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11th May 2024

Expert gives top tips for seeing the Northern Lights tonight

Charlie Herbert

tips for seeing northern lights

There’s another chance to see the Northern Lights tonight

A meteorologist has shared his top tips for seeing the Northern Lights tonight, with the UK set to witness another incredible spectacle.

On Friday night (May 10), Brits across the country were treated to a dazzling display as the lights – which are also known as the Aurora Borealis – could be seen as far south as London.

This was thanks to a huge geomagnetic storm which hit Earth in the form of four coronal mass ejections (CMEs) from the Sun.

Inevitably though, there were some who missed the lights. But if you were one of these unfortunate folk, then fear not, as the lights are set to be visible on Saturday night as well.

ITV weatherman Chris Page said the geomagnetic storms which caused the phenomenon will persist into Saturday, meaning the Northern Lights “could be visible again cloud permitting.”

The weather expert has also revealed some top tips if you want to maximise your chances of seeing the lights tonight:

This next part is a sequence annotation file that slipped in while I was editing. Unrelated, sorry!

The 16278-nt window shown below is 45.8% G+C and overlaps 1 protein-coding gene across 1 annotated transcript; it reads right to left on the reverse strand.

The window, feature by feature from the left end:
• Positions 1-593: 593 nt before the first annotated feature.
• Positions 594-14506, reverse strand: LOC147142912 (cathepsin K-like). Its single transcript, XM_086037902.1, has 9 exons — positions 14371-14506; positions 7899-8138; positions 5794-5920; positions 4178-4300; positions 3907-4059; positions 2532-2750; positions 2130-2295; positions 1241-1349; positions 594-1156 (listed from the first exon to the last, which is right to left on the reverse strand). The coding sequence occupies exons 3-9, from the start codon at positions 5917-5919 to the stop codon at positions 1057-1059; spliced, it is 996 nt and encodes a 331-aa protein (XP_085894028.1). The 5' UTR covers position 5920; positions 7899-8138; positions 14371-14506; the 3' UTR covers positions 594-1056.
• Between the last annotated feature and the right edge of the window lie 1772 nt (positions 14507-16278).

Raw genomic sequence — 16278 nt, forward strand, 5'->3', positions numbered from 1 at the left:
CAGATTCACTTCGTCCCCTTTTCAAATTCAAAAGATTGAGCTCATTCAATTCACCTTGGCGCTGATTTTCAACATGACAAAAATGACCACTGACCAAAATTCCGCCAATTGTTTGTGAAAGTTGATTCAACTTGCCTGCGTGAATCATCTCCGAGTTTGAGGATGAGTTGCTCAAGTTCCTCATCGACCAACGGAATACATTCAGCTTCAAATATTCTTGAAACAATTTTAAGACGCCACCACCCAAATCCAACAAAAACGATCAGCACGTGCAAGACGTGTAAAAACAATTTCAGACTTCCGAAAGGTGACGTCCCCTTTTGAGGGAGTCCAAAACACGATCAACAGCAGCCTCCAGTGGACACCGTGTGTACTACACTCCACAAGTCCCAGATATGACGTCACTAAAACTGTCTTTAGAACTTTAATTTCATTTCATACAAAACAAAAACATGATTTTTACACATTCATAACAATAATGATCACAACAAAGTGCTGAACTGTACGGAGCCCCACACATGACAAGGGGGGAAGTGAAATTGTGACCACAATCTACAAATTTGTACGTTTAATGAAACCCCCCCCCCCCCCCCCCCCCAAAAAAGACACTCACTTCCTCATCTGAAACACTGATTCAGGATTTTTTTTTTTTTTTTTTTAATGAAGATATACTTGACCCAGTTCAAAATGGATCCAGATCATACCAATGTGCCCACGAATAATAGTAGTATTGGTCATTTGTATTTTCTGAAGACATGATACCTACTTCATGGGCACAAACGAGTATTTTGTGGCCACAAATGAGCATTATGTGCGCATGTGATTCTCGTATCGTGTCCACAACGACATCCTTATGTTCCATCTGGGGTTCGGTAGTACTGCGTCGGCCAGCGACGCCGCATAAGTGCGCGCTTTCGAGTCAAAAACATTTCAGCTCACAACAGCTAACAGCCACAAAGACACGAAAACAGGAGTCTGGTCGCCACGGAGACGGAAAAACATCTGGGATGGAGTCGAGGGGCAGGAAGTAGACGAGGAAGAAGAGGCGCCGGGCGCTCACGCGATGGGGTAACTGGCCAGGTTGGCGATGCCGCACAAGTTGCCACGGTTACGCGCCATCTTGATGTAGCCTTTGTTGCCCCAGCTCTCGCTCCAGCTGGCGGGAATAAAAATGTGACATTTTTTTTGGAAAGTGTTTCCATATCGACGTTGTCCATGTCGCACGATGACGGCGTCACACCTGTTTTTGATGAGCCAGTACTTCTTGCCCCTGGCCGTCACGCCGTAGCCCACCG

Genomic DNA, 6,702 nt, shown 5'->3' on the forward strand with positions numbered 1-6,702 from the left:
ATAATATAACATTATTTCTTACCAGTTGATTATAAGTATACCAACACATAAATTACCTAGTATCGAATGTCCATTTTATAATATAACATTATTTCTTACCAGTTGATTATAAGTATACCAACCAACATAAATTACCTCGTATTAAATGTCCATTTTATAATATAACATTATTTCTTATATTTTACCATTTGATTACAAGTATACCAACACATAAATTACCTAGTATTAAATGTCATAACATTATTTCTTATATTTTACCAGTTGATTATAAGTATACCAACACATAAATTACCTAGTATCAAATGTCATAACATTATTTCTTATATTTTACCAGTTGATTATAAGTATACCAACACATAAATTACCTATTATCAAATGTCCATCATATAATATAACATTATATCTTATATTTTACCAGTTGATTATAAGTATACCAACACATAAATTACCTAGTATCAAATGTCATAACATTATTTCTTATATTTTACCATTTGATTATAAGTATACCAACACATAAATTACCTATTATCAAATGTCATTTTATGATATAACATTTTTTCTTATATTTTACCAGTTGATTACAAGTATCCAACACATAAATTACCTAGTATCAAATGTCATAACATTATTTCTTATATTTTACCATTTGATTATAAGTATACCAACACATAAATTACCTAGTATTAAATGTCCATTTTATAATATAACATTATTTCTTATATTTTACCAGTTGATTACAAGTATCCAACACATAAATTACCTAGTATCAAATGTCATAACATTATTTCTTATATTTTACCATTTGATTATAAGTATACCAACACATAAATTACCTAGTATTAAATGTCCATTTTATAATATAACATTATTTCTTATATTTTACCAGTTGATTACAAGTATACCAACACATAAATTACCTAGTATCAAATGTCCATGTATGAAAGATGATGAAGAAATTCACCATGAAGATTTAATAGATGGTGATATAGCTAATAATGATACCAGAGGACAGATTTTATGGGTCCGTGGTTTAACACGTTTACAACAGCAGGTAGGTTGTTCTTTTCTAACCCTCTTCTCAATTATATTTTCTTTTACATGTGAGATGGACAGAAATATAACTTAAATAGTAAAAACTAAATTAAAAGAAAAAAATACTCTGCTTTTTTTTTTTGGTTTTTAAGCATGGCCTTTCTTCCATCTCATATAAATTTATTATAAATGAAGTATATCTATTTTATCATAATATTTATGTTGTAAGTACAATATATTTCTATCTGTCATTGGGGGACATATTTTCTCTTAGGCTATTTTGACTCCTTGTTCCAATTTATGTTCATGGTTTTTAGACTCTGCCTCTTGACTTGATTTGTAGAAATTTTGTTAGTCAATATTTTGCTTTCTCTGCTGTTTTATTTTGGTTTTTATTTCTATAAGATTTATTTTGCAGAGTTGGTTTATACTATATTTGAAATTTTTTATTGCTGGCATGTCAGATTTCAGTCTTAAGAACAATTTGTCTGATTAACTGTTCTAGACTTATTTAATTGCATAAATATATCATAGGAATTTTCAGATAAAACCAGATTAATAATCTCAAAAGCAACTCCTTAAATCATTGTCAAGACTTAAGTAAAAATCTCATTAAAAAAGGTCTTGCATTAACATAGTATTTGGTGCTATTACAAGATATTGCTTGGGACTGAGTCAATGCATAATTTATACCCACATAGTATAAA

• Look to the northern horizon: His first piece of advice is to look to the northern horizon. Page explained that the aurora is “drawn towards the polar regions of the Earth”, so you should “look towards the northern horizon where it’s likely to be dancing.”
  • Use a camera: The weatherman also said that cameras will capture the lights better than the naked eye, because “cameras can adapt to different wave lengths better than our eyes.”
  • Let your eyes adjust: You should also give yourself a good 10 minutes to let your eyes adjust to the darkness of the night if you want to get the best view of the display.
  • Get to a dark, open space: Your location will play a big factor as well. The lights will be at their brightest in dark, open spaces away from any light pollution. So, if you can, get yourself to a park or field.
  • Use long exposure: If you’re trying to take some pictures of the aurora, you should use a camera with manual settings and a tripod. Page said: “Experiment with different exposure times and ISO settings to achieve the best results.”
  • Have patience and stay up late: The reality is, you’re probably going to need to have some persistence to see the lights. They’re unpredictable, and there’s no guarantee the lights will even appear. The best time to see them is usually between 10pm and 2am, so you’ll likely need to stay awake pretty late to boost your chances.

Good luck!

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